Ultimately, patients may now achieve desired surgical endpoints without being exposed to the increased morbidity of vitrectomy for such conditions.

The Role of Imaging

With ever-improving OCT technology and increasingly widespread availability of high-resolution spectral domain OCT, retina specialists will continue to gain better visualization and understanding of the natural history of vitreomacular tractional pathology and its responses to treatment — including the use of ocriplasmin.

Our ability to determine proper patient selection for ocriplasmin will likely drive our assessment of its efficacy. Initially, we would be expected to try intravitreal ocriplasmin in eyes with focal VMA or small FTMHs, or both. These are the eyes that we anticipate would have the greatest chance of response and the least likely chance of having their ultimate outcome compromised if the injection is not successful.


The development of ocriplasmin and the demonstration of its efficacy in phase 3 clinical trials has ushered in a new era of pharmacologic vitrectomy. However, things that we do not yet know about ocriplasmin from these trials may ultimately have a broader impact on the treatment of vitreoretinal disease in the years to come.

We do not know the safety and efficacy of administering higher doses of ocriplasmin or injecting multiple repeated doses in the same eye, to enhance the enzymatic effect and increase the vitreous liquefaction and vitreoretinal separation.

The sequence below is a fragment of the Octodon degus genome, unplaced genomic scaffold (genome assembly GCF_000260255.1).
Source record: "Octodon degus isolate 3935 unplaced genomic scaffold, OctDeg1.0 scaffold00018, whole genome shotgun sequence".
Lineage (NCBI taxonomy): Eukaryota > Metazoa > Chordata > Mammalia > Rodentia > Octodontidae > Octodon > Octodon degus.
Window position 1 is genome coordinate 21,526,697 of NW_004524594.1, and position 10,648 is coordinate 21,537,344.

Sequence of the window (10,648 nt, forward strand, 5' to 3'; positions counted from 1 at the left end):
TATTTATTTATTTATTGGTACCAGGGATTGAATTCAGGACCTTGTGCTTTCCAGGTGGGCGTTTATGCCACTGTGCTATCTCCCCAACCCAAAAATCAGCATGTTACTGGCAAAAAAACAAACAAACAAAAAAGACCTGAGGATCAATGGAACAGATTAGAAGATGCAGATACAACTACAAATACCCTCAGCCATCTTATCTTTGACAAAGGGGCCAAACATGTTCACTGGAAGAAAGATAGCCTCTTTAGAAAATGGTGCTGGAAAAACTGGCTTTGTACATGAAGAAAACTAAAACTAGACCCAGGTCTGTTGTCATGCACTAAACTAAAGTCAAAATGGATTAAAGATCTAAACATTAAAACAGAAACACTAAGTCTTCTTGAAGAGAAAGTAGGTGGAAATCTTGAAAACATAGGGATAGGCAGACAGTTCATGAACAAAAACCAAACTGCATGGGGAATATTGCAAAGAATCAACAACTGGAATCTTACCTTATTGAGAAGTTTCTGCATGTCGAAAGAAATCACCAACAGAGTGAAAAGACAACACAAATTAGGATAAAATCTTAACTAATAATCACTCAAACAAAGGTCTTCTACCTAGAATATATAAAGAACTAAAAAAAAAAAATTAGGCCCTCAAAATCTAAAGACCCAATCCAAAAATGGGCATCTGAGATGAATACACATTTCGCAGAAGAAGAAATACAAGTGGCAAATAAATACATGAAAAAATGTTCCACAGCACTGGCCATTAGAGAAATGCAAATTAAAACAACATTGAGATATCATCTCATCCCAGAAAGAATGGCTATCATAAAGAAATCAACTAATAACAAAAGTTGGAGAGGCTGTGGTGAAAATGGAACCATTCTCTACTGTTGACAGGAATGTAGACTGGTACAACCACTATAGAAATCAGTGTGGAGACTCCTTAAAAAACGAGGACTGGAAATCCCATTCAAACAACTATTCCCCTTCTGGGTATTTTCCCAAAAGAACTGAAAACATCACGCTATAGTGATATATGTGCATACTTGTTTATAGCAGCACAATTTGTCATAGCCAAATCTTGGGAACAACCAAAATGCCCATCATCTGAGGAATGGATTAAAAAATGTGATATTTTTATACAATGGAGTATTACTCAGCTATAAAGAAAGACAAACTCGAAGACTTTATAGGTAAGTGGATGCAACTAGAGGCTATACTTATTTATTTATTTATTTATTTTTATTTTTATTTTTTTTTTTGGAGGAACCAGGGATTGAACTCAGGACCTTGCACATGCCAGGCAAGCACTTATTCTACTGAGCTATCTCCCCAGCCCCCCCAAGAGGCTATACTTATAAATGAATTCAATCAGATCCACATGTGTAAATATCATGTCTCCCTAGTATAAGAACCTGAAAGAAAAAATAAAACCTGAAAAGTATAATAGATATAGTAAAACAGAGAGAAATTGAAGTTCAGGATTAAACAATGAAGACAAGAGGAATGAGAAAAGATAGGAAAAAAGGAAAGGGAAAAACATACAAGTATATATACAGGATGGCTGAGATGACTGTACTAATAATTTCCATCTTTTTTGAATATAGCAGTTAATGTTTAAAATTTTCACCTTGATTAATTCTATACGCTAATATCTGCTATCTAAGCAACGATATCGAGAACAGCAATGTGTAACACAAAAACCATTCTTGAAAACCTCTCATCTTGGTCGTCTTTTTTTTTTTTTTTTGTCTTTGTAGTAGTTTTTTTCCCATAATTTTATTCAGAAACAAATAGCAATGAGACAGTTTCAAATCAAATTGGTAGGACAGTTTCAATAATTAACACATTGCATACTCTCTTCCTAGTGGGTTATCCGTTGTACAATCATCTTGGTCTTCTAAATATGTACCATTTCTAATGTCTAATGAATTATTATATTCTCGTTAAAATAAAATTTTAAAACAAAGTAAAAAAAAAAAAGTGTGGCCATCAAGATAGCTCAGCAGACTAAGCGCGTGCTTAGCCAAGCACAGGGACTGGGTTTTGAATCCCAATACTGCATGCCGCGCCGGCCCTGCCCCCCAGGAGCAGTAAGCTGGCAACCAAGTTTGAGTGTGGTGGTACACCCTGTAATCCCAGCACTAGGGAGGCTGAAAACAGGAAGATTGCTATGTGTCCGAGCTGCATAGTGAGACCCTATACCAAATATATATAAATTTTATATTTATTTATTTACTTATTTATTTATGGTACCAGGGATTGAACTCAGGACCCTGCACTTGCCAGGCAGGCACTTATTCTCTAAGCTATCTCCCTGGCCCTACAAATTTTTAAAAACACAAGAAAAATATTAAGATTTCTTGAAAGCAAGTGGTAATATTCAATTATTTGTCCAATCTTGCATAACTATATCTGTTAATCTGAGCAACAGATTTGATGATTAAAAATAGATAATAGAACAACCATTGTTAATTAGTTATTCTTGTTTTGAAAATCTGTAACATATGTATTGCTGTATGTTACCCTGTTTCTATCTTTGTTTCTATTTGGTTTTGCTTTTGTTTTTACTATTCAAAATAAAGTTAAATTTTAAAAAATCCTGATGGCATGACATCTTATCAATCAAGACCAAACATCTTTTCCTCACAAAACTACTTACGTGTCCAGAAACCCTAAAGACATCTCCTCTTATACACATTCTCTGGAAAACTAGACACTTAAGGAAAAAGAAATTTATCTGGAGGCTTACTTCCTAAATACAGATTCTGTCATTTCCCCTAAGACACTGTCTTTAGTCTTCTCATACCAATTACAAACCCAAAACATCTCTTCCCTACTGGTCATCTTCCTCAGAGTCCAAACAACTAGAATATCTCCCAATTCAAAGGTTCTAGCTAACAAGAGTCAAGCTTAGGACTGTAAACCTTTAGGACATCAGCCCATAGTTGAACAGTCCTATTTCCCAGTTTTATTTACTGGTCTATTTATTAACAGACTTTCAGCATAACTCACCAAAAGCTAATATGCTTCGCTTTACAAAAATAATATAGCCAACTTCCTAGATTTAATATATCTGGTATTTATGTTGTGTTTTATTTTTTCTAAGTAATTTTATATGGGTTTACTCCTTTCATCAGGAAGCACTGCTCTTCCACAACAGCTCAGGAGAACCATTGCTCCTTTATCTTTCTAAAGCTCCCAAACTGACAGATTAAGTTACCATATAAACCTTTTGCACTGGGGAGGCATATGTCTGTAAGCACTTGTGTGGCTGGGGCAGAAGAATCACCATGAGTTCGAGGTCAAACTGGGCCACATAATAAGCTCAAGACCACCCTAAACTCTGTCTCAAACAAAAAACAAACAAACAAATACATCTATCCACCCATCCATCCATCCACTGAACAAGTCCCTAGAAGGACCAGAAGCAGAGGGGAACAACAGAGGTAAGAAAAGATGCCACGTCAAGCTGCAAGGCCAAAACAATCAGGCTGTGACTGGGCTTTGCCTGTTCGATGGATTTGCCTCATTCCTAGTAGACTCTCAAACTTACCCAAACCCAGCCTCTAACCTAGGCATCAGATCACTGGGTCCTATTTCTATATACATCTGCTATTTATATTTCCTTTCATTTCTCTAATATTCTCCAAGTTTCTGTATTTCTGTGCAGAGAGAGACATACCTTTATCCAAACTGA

We suspect that other vitreoretinal diseases that may have a component of vitreomacular traction, such as DME, retinal vein occlusion, and even neovascular AMD, may be successfully treated with ocriplasmin, either alone or in combination with anti-VEGF agents, to obtain nonsurgical relief of symptoms. However, this has yet to be evaluated.

We must more fully evaluate the extent of the role that ocriplasmin could play as an adjunct to vitrectomy for many conditions that one would expect to benefit from easier and more complete removal of all vitreous from the retinal surface, including retinal detachment. Ultimately, we must evaluate the possibility that pharmacologic vitrectomy in general, or ocriplasmin in particular, could significantly improve the natural history of eyes with diabetic retinopathy and AMD, as well as potentially others, which may have better long-term outcomes after developing a PVD.

Answers to these and likely numerous other questions will be pursued in the coming years. With FDA approval of the first agent to perform a pharmacologic vitrectomy successfully, we are only just beginning to see the tip of the iceberg of this burgeoning new addition to the treatment paradigm of so many potentially blinding conditions. RP